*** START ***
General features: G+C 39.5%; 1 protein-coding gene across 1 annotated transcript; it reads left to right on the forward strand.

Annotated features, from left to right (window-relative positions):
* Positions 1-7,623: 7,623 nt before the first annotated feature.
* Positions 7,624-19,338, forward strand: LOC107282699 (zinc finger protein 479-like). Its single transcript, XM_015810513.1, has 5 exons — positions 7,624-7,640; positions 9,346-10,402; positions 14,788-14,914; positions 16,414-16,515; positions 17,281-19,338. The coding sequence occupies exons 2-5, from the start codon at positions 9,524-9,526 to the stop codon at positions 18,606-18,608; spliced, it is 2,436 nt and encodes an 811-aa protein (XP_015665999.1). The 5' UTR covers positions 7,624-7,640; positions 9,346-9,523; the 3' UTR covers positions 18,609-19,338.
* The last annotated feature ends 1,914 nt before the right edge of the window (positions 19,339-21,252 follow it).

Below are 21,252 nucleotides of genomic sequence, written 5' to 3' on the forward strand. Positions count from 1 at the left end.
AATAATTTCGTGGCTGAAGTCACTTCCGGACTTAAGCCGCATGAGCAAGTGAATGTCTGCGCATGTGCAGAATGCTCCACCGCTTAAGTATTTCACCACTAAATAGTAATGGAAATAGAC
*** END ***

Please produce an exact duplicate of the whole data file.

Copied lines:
General features: G+C 39.5%; 1 protein-coding gene across 1 annotated transcript; it reads left to right on the forward strand.

Annotated features, from left to right (window-relative positions):
* Positions 1-7,623: 7,623 nt before the first annotated feature.
* Positions 7,624-19,338, forward strand: LOC107282699 (zinc finger protein 479-like). Its single transcript, XM_015810513.1, has 5 exons — positions 7,624-7,640; positions 9,346-10,402; positions 14,788-14,914; positions 16,414-16,515; positions 17,281-19,338. The coding sequence occupies exons 2-5, from the start codon at positions 9,524-9,526 to the stop codon at positions 18,606-18,608; spliced, it is 2,436 nt and encodes an 811-aa protein (XP_015665999.1). The 5' UTR covers positions 7,624-7,640; positions 9,346-9,523; the 3' UTR covers positions 18,609-19,338.
* The last annotated feature ends 1,914 nt before the right edge of the window (positions 19,339-21,252 follow it).

Below are 21,252 nucleotides of genomic sequence, written 5' to 3' on the forward strand. Positions count from 1 at the left end.
AATAATTTCGTGGCTGAAGTCACTTCCGGACTTAAGCCGCATGAGCAAGTGAATGTCTGCGCATGTGCAGAATGCTCCACCGCTTAAGTATTTCACCACTAAATAGTAATGGAAATAGAC